The charitable sector isn’t alone in its concerns for staying relevant in tumultuous times. Even as charities continue to enjoy a high degree of public trust, their role is changing—and at a rapid pace. While it shouldn’t surprise us to see Independent Sector’s membership, and the charitable sector at large, adapting to an evolving environment, a very specific adaptive trend piqued our curiosity this summer.
In the last few months, four of Independent Sector’s members announced rebranding of their organizations:
- CFED became Prosperity Now
- National Council of La Raza became Unidos US
- InsideNGO announced a merger that will go by the new name, Humentum
- Forum of Regional Associations of Grantmakers became United Philanthropy Forum
Rather than speculate on what the spate of changing names and looks might mean for our sector, we asked for some insights from the people who have been behind some of these transformations from inception to realization.
Speaking to a mix of communications directors and an organizational head, we were struck by the commonalities in their motivations, concerns, and processes culminating—for each of them—in a new identity designed to better align them with the needs of their constituents. Below are some of the insights that struck us, and what some of these leaders think this trend could mean for our sector.
It’s about relevance.
Relevance was, and remains, a paramount interest for the rebranded organizations.
“It is all about the relevance of your mission and organization and whether or not your brand reflects the true nature and mission of your organization,” says David Biemesderfer, president and CEO for United Philanthropy Forum.
Biemesderfer’s comments certainly ring true for Prosperity Now’s motivation to reconsider their name. “As our work has evolved over the 35+ years since our founding, we knew that our name no longer conveyed the impact we were striving for,” says Kristin Lawton, director of communications at Prosperity Now. Lawton also noted that in their case, having an acronym for their previous brand (CFED) at times worked against them.
It’s worth saying here that there is considerable nuance in the backgrounds of each of these organizations. One of the most obvious nuances is that InsideNGO’s shift to becoming Humentum is both a merger and a rebrand. Another nuance in their case is that this won’t be their first rodeo with a name change.
“InsideNGO was founded 40 years ago as the Association of Private Voluntary Organizations Financial Managers (APVOFM) and a sister organization, the Personnel Co-op,” explains Elizabeth Walsh, director of communications and marketing for InsideNGO. “By 2008, we were working with practitioners from across all NGO operational areas, beyond just finance and HR, to include IT, legal services, business development professionals and more.” Having effectively outgrown their original construct, they adopted their current name to highlight how embedded their work was in the operational fiber of the NGO community.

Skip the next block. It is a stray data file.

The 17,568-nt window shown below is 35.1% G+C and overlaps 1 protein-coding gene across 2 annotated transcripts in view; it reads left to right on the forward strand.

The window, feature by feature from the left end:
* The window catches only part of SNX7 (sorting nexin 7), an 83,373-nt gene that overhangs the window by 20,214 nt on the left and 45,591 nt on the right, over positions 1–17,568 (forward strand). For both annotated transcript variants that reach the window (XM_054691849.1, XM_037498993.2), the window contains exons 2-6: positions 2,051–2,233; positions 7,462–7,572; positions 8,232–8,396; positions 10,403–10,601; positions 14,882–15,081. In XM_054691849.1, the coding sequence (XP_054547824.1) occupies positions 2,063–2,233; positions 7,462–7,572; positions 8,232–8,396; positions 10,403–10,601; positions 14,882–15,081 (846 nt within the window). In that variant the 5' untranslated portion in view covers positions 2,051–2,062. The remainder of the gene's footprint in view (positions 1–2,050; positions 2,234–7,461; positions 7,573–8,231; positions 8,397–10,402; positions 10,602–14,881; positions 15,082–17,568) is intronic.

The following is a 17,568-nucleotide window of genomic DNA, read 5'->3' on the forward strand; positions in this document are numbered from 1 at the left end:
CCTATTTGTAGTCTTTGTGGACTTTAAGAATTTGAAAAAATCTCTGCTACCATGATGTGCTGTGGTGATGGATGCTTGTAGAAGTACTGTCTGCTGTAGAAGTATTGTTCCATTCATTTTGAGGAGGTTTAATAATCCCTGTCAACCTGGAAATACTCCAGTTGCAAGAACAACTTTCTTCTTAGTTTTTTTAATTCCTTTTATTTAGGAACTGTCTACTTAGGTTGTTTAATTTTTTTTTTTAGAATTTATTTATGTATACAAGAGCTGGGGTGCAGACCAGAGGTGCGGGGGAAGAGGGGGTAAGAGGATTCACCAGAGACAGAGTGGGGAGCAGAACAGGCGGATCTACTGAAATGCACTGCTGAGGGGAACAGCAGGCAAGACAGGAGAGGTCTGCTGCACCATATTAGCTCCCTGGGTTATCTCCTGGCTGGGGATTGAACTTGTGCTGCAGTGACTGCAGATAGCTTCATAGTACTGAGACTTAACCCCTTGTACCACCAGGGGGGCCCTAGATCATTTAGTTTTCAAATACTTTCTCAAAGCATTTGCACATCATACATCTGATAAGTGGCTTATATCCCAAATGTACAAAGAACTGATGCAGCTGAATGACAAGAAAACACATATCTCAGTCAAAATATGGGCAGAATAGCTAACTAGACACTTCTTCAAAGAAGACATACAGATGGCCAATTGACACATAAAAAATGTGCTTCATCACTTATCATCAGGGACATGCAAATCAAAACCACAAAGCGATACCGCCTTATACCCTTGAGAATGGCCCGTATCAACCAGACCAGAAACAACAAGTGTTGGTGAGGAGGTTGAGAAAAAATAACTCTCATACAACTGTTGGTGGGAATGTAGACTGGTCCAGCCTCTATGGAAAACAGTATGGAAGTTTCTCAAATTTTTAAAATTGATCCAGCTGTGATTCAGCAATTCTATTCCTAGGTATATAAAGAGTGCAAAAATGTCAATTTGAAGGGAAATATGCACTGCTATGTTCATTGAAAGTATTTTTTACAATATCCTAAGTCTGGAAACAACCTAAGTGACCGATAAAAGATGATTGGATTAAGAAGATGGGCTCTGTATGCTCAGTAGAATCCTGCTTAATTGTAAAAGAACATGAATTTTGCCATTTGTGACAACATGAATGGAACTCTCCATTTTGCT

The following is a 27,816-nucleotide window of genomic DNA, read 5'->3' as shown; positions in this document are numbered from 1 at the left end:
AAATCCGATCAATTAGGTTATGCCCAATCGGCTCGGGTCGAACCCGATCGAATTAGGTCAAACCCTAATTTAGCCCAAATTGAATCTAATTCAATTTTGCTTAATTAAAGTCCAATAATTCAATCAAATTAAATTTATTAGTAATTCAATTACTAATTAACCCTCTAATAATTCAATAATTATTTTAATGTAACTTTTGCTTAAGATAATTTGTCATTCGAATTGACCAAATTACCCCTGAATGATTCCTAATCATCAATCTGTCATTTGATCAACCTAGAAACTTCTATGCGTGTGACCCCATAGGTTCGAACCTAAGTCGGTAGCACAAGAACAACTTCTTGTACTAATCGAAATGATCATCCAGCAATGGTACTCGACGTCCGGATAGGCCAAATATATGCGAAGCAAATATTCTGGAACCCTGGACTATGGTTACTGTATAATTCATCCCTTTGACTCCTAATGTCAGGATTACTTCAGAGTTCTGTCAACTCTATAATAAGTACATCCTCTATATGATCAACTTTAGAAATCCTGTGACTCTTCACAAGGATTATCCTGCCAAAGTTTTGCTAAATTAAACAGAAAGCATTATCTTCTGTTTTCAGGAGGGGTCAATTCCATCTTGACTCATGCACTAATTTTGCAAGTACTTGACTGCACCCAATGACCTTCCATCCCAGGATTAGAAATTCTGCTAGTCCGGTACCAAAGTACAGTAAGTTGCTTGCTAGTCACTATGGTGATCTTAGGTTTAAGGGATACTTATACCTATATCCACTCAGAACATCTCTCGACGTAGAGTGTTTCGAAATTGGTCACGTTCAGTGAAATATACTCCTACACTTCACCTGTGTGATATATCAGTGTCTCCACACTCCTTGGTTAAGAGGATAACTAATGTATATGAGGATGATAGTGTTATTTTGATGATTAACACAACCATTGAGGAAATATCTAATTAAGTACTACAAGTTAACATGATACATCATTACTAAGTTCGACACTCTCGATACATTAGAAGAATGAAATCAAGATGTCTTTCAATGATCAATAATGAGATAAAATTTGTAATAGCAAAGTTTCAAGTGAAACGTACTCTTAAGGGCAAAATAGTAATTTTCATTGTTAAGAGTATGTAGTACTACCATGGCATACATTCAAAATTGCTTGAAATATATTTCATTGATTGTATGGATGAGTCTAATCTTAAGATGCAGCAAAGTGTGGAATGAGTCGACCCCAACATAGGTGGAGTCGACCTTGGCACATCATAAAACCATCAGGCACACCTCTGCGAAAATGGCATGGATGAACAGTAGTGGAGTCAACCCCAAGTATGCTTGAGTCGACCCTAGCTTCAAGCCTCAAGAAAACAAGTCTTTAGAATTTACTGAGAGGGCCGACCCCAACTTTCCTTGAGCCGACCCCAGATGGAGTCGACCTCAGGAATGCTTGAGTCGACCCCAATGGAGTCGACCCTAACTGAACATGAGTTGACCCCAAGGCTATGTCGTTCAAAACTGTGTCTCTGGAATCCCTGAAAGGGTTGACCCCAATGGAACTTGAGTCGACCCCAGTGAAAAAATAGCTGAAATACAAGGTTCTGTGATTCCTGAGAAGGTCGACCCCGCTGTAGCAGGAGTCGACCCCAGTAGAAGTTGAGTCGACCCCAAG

It’s about timing.
While their rebrands were conceived in strategic planning processes spanning multiple years, both Prosperity Now and the Forum’s transitions formally took root in Fall 2016 prior to public rollouts this summer. The origins of the Forum’s transition leads Biemesderfer to a significant point: Reacting to the whims of the times, he thinks, is not a sound reason to rebrand. He doesn’t venture a blanket conclusion about the best reasons to rebrand, but does offer, “If in fact there is an uptick in rebranding for organizations in the sector, I hope it is in response to the changing landscape and our proactive response to transform our organizations to meet new challenges.”
Lawton also highlights the forward-looking nature of her team’s change. “With the issues we care about commanding more attention than ever before, we felt now was the time to ensure our name is clear, concise and aspirational.”
“We are a complex, evolving sector that is going through perhaps a more intense cycle of change than we have seen in recent years,” Walsh adds. For many, mention of “an intense cycle of change” may call to mind some of the acute divisions exacerbated by a past year that’s been politically fraught. While that’s not completely what Walsh is getting at, it does transition well to another striking insight surfaced in our exchange with those we spoke to about these rebrands.
It isn’t unique to DC.
One similarity we couldn’t help but notice is that each of our four members who announced rebrands share Independent Sector’s hometown of Washington, DC. What’s more, their office locations are all within walking distance of one another. While it’s tempting to peg the current political climate as inspiration for taking a new tack, the four leaders we talked to unanimously believe that the groundswell of rebrands is not a phenomenon unique to our nation’s capital.
“I didn’t think it was a trend, but now that you mention it, there are a number of nonprofits I know that have switched or are thinking about it in the near future,” says Lawton. “And from those I know, I don’t think it’s just a DC trend.”
Walsh noted two large groups headquartered in California and North Carolina that rebranded earlier this year. Biemesderfer also sensed as early as 2015 that rebranding would be an emerging trend among some of the Forum’s peers.
“We knew we had tapped into a feeling among many leaders of philanthropy-serving organizations (PSOs) that philanthropy was not moving the needle enough in their area of focus,” Biemesderfer says. “So I think that some of the trends that we’re seeing with rebranding in our field might be related to regional and national PSOs’ engaging in serious strategic discussions about their reason for existing.”